(b) Cultural promotion:

This field is too vast to be treated fully here. It includes all the interesting cultural projects, conferences, international newspaper, publishing ventures, film and television projects, etc., which have been and will be suggested by associates during conferences. Many of these ideas, realized efficiently, would make a great deal of money. All this work would contribute to the sigma image.

(c) General cultural agents:

Some of the associates, especially the younger ones who are not previously committed elsewhere, will be glad to be handled by sigma. Obviously, we shall be in a position to recognize new talent long before the more conventional agencies, and, as our primary aim will not be to make money, we shall be able to cultivate a young talent, guarding the young person's integrity.

(d) General cultural consultants:

The enormous pool of talent at our disposal places us in an incomparable position vis-a-vis providing expert counsel on cultural matters. We can advise on everything cultural, from producing a play to building a picture collection. A propos the latter, one of our proposed services is to offer an insurance policy to a buyer against the depreciation in value of any work or art recommended by sigma. It may frequently be advisable, economically or otherwise, for sigma to encourage some established company to undertake this or that cultural project: that is to say, sigma will not necessarily wait passively to be consulted. (Obviously, ideas ripe for commercial exploitation cannot be made public in this context.)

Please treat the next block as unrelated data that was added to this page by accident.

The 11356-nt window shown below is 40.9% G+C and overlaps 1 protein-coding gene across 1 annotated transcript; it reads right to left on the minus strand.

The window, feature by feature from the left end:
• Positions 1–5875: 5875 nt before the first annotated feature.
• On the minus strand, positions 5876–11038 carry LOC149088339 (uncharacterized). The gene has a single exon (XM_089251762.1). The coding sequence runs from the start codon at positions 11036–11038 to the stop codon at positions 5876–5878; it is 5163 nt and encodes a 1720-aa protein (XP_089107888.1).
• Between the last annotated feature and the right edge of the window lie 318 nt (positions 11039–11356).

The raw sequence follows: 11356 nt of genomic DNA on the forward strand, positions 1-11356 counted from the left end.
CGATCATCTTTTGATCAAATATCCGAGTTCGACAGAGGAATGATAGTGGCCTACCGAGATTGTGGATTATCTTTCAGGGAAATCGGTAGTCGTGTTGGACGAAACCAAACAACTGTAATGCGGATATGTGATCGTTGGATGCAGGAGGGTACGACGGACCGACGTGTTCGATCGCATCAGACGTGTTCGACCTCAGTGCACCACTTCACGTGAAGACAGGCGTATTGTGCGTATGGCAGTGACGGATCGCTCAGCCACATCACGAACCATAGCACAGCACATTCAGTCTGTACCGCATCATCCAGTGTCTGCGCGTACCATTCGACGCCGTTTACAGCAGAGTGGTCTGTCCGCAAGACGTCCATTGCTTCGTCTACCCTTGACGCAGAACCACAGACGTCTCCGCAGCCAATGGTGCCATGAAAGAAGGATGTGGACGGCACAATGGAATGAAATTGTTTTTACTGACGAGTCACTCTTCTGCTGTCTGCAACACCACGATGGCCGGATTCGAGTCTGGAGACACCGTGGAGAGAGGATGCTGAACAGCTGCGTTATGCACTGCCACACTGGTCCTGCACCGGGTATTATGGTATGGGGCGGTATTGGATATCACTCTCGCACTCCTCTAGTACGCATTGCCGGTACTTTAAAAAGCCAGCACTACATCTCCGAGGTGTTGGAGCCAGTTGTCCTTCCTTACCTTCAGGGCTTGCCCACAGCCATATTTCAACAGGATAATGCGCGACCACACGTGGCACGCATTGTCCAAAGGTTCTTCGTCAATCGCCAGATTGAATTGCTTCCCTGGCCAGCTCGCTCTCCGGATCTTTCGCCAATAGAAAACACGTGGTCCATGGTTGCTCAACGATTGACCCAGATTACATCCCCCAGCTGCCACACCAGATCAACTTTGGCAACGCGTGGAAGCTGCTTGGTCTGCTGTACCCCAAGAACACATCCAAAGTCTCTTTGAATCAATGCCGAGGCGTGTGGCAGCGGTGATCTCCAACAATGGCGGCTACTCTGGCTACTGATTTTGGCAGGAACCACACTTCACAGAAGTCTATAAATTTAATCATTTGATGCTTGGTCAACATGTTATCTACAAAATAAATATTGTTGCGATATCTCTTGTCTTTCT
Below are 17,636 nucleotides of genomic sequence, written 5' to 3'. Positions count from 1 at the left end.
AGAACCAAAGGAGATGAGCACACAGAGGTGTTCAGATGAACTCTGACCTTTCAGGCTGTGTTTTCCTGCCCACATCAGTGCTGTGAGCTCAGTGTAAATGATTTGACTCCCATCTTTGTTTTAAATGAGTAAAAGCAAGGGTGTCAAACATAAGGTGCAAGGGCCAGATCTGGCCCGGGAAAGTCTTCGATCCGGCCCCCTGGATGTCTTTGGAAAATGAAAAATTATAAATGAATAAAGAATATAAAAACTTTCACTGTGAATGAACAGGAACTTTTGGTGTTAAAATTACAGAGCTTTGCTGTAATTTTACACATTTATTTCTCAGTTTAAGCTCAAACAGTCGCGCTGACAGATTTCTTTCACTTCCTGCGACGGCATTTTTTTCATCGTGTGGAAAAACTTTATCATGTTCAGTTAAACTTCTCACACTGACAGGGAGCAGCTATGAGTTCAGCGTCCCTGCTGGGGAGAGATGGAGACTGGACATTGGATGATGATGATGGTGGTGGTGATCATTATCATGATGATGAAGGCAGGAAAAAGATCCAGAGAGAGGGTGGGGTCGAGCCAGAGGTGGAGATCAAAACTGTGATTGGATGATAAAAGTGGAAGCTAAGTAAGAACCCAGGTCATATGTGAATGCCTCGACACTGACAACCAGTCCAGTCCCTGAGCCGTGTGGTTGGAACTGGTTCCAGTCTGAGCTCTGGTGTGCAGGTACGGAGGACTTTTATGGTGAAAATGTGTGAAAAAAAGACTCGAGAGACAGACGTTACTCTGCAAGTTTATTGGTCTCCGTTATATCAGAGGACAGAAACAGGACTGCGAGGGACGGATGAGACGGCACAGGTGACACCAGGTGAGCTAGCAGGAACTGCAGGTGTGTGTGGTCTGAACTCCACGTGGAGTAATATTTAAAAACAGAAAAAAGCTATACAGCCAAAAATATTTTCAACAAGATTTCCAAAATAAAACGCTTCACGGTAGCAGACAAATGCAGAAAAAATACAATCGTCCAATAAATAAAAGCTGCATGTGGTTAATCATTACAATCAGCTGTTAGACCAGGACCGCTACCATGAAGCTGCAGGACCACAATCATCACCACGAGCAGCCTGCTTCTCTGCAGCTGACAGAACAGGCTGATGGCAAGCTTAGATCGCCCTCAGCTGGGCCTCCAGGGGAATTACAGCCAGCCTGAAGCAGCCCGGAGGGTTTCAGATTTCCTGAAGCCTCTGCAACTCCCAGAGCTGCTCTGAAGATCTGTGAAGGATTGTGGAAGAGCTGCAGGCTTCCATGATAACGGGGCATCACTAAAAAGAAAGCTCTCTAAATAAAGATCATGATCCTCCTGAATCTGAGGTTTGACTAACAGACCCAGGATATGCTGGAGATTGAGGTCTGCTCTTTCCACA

Perhaps the most striking example of the wrong-headed attitude towards art in official places is provided by the recent scuffle to keep the well-known Leonardo cartoon from leaving the United Kingdom. The official attitude has more in common with stamp-collecting than with aesthetics. The famous cartoon could have sold abroad for around one million pounds. For a small fraction of that sum, perfect replicas of it could have been made and distributed to every art gallery in the country. It is small wonder that the man in the street has such a confused attitude towards art. This confusion of value with money has infected everything. The conventional categories distinguishing the arts from each other, tending as they do to perpetuate the profitable institutions which have grown up around them, can for the moment only get in the way of creativity and our understanding of it.

The basic shift in attitude described in the foregoing pages must happen. IT IS HAPPENING. Our problem is to make men [sic] conscious of the fact, and to inspire them to participate in it. Man must seize control of his own future: only by doing so can he ever hope to inherit the earth.